How do you spot potential leaders in your organization? Is it the person that keeps asking for the promotion, for more responsibility, and has the drive to push their way into a leadership position? Probably not. To paraphrase Oswald Sanders, “The office should seek the leader more than the leader seeks the office.” This is not to say that ambition to grow and to want promotions is undesirable. It is, in fact, desirable as long as the person clamoring for more power is not in a state where his ambition exceeds his competence or character.
While there is not a fail-safe criteria for selecting potential leaders, the following seven guidelines should be a helpful checklist as you select the next leader for your organization.
1. What has the person done with their life?
Past accomplishments are a solid indicator of future performance. What is the most significant impact the candidate has had in a current role, or in past roles? What has he or she overcome, stuck with, fought through and gotten done? Past experience doesn’t equal past accomplishments. In fact, ample experience accompanied by minimal accomplishments, strongly indicates the person shouldn’t be placed in an even higher position to accomplish little in.
2. Does the person demonstrate leadership in their current position?
Regardless of title, true leaders begin acting like leaders before they’re in leadership positions. They put in extra work, solve problems, bring you ideas, demonstrate integrity, take responsibility, are coachable, are eager to help others and put the team first, and the like.
3. Is anyone currently following the person?
In other words, does the person have influence in their current position? Since a key aspect of leadership is influence, whether they have influence now is a strong indicator of leadership. Do people listen to the person, trust the person, and aspire to be like the person? And is the influence they have gained used for the good of the team or just for his or her selfish agenda and benefit
4. Is the person faithful in their current duties?
If not, they’ll only further abuse resources, people and opportunities they have once they’re at a higher level. Incidentally, failure to keep commitments—even “little things” like being to work on time — is a red flag that should disqualify them from a larger platform to demonstrate similar disrespect for others, until they clean up their behaviors in the position they’re currently in.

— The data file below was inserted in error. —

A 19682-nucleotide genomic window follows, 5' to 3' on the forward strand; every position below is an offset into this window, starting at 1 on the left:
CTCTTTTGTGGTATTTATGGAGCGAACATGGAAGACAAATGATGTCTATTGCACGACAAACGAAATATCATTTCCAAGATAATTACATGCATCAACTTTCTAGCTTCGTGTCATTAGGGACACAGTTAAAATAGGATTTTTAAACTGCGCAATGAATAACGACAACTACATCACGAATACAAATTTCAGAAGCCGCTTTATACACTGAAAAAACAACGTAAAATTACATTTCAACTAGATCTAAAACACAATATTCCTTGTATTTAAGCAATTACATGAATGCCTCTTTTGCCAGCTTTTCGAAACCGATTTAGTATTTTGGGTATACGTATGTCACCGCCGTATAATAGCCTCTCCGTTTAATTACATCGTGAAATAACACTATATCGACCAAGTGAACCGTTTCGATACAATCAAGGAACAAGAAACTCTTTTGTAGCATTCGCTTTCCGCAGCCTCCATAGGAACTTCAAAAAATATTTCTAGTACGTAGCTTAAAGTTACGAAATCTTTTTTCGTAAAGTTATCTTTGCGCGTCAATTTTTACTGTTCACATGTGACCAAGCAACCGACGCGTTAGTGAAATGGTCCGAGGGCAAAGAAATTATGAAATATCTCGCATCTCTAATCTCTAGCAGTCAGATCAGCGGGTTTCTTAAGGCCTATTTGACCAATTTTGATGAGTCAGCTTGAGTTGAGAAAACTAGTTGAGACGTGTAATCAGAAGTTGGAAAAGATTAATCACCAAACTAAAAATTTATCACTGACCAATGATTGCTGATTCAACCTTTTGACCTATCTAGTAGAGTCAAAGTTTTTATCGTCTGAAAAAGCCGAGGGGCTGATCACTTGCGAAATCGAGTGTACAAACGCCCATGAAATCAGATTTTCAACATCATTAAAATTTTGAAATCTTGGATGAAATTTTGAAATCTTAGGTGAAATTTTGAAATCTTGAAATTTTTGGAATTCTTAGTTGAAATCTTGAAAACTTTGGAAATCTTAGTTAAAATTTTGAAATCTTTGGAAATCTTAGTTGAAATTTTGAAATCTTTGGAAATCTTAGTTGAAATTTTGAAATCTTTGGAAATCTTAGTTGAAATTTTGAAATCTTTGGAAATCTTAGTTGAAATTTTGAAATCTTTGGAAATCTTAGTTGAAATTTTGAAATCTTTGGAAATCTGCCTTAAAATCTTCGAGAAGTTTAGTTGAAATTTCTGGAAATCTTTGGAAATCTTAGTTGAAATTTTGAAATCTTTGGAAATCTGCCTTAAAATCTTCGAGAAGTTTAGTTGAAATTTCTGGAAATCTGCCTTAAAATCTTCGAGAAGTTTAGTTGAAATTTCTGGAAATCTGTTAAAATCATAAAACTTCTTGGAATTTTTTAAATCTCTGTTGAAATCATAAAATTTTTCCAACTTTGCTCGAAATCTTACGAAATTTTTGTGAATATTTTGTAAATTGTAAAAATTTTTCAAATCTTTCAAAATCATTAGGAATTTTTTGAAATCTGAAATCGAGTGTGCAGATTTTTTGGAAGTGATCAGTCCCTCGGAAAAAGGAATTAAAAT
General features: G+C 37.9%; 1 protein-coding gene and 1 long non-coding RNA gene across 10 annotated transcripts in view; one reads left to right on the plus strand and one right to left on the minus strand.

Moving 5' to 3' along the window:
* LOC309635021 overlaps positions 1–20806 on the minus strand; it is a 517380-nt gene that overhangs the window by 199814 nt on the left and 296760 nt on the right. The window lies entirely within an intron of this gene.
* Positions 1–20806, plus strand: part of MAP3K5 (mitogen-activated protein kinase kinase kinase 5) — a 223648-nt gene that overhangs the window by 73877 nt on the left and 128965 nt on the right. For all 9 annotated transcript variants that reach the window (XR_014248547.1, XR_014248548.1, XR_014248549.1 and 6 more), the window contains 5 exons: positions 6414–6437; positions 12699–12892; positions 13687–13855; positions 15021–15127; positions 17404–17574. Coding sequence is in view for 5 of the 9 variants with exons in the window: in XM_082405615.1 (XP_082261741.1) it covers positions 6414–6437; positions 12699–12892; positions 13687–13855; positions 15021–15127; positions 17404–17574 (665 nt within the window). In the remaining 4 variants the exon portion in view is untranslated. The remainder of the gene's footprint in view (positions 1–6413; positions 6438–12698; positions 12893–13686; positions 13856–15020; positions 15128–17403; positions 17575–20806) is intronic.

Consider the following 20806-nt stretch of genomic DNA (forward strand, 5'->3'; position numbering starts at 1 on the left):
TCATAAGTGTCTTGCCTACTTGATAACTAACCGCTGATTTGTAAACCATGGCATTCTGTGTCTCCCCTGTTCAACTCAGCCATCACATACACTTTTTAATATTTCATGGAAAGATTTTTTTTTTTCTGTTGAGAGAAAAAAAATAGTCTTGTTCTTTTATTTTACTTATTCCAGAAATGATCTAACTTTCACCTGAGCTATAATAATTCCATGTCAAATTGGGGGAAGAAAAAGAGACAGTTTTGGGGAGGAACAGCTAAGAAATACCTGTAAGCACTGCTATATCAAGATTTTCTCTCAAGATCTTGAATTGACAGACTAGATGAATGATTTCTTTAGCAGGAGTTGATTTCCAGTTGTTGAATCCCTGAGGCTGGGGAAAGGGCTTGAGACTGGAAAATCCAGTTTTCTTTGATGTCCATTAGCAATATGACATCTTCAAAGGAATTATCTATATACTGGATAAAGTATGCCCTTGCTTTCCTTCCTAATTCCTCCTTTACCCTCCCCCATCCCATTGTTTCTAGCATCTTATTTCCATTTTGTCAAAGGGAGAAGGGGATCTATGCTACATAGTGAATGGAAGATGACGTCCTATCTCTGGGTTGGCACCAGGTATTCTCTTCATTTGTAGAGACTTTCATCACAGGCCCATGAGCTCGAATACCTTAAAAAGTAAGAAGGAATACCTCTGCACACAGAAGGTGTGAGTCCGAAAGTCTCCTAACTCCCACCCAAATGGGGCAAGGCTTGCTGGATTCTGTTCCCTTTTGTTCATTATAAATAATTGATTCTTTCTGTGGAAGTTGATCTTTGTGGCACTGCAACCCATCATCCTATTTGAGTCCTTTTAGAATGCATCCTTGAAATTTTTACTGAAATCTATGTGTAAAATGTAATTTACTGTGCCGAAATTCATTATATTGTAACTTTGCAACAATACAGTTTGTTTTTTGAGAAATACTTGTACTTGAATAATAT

5. Does the person have a thirst for growth?
How do they respond to feedback you give them in their current position? Do they enjoy training or look at it as an interruption? Are they working on, and investing in their own growth? Frankly, as pertains to getting better on the job, you don’t have the time or energy to smack someone in the head with a bat and drag them around the bases. Nor should you have to beg or bribe someone to work on themselves. A “been there, done that,” know-it-all mindset is dangerous in any position, but it’s particularly devastating if the know-it-all is in leadership.
6. Do they possess the traits you cannot effectively teach them or change about them?
Since among other traits, you cannot teach character, drive, motivation, talent, attitude or a higher energy level, it is important that the candidate bring these traits to the table. Believing someone who is negative, low-energy, untalented, corrupt or undriven is going to magically change just because their title, office, or responsibilities change is nonsense. People like that don’t need a change of scene, or position; they need a change of self.
While you can teach skills and knowledge, the adage is true: you can’t put into someone what was left out. You can only draw out what was left in. If someone lacks these traits in their current position, don’t believe for a second that they will all of a sudden develop them if you promote them, or change in the moving van from one business entity to the other.
7. Does the person accept responsibility for their results?
While this is certainly an aspect of character, it’s an important enough trait to warrant its own category in this article. Frankly, if someone plays the blame game as a follower, they will certainly do it as a leader, and until someone develops the integrity to accept that it’s their personal decisions more than outside conditions that determine their success they are unfit for leadership.
There are additional factors you could add, but these areas can help you get through the emotional sway of promoting someone because you really “like” him or her — or because they’ve tenured and you feel you owe them a shot — and look more objectively instead at whether they are actually fit for the job and have the makeup to do the job with the excellence you expect and deserve.